A smoke detector would sense smoke and initiate elevator recall.
The elevators would be recalled immediately to the floor of recall, and the doors would open.
Heat buildup would cause the heat detector to actuate, which would initiate elevator power shutdown.
Further heat buildup would cause the sprinkler to fuse and release water.
The above-referenced codes address the requirements of positioning smoke and/or heat detectors in elevator lobbies, machine rooms and hoistways.
Central monitoring systems
NFPA 72 requires central monitoring of all protected premises. This monitoring should take place at a continuously attended location and be operated by a listed company. Normally, a digital alarm communicator transmitter is provided at the fire alarm control panel. This transmitter communicates with a digital alarm communicator receiver located at the central monitoring location.
DACT should be connected to the public switched telephone network upstream of any private telephone system on the protected premises. Special care should be used when connecting a DACT to a digital service such as DSL or ADSL. Filters or other special equipment might be needed to communicate reliably.
Notification appliances such as horns and strobes should be sufficient in quantity, audibility, intelligibility and visibility so as to reliably convey information to the intended recipients. NFPA 72 and the Americans with Disabilities Act set certain guidelines for specification and positioning of these appliances.
Battery/voltage drop calculations
Per NFPA 72, the batteries should have sufficient capacity to operate the fire alarm system under quiescent load (in a non-alarm situation) for a minimum of 24 hours and, at the end of that period, should be capable of operating all alarm notification appliances used for evacuation or to direct aid to the location of an emergency for five minutes.
Notification appliance circuits require special treatment to ensure that the voltage supplied to all connected appliances will be within the limits specified for proper operation of each appliance. Voltage that is below the operating range of the appliance can cause the appliances to produce unacceptable visible signal intensities or sound pressure levels.
It is imperative to consult the manufacturer's cut sheets to ensure the appliances' actual current draws are included in calculations.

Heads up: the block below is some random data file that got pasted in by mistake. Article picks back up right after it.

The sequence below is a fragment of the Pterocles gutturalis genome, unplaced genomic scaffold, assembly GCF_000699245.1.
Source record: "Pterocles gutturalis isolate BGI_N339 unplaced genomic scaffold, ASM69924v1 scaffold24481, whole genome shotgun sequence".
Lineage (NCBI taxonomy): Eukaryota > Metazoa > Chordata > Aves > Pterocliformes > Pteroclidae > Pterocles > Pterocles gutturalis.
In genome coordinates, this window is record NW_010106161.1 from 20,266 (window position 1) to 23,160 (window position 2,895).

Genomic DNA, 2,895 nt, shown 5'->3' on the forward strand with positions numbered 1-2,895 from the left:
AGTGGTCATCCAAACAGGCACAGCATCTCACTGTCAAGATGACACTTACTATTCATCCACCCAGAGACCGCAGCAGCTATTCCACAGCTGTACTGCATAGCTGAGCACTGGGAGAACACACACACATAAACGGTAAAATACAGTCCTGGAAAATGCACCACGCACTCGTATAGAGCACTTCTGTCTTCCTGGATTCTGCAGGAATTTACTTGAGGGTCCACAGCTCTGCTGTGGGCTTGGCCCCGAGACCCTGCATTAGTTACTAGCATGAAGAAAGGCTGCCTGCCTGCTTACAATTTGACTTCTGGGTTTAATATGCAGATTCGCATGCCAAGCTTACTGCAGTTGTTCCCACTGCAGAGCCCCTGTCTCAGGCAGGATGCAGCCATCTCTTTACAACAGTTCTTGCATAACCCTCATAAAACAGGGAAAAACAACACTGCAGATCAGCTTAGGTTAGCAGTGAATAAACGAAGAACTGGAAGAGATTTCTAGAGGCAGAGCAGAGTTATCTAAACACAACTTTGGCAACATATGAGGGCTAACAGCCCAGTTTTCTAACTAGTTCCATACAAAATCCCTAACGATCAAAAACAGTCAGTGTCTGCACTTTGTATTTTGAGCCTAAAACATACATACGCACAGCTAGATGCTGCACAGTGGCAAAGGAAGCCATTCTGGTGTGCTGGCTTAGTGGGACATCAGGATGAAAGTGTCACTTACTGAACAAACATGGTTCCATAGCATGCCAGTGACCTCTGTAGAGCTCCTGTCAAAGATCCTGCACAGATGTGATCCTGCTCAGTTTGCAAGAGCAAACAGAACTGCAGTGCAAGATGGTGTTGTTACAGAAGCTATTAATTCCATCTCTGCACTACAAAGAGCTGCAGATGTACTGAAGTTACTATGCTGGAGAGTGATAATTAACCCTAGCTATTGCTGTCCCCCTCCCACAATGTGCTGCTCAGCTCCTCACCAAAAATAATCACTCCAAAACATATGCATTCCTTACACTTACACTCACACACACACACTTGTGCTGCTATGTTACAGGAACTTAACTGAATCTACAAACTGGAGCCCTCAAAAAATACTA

Inspection, testing, maintenance
An automatic fire alarm system requires the school's maintenance staff to perform periodic visual inspection, testing and maintenance in accordance with the schedules shown in NFPA 72.
For instance, heat detectors should be inspected semiannually to ensure that there is no mechanical problem or water damage, or that they have not been inadvertently painted. Smoke detectors should be visually inspected, too. Analog addressable smoke detectors can be monitored for contamination by fire alarm control panels that include a drift compensation feature. However, despite this monitoring, obstructions such as covered detectors will not be detected. Often, during special cleaning or renovation projects, the smoke detectors are covered to avoid contamination and possible nuisance alarm. Following the project, a visual inspection will ensure that the covers, bags or tape have been removed.
In addition to visual inspection, reacceptance testing will be required. For instance, smoke detectors require periodic calibrated sensitivity testing. The type and frequency of these tests are described in NFPA 72.
Many existing schools in California use only a manual fire alarm system. As the school modernization projects progress across the state, designers, installers and school maintenance personnel need to get familiar with the requirements of automatic fire alarm systems. These systems should be designed, installed and maintained to provide indication and warning of abnormal fire conditions and summon appropriate aid in time to allow occupants to get out safely.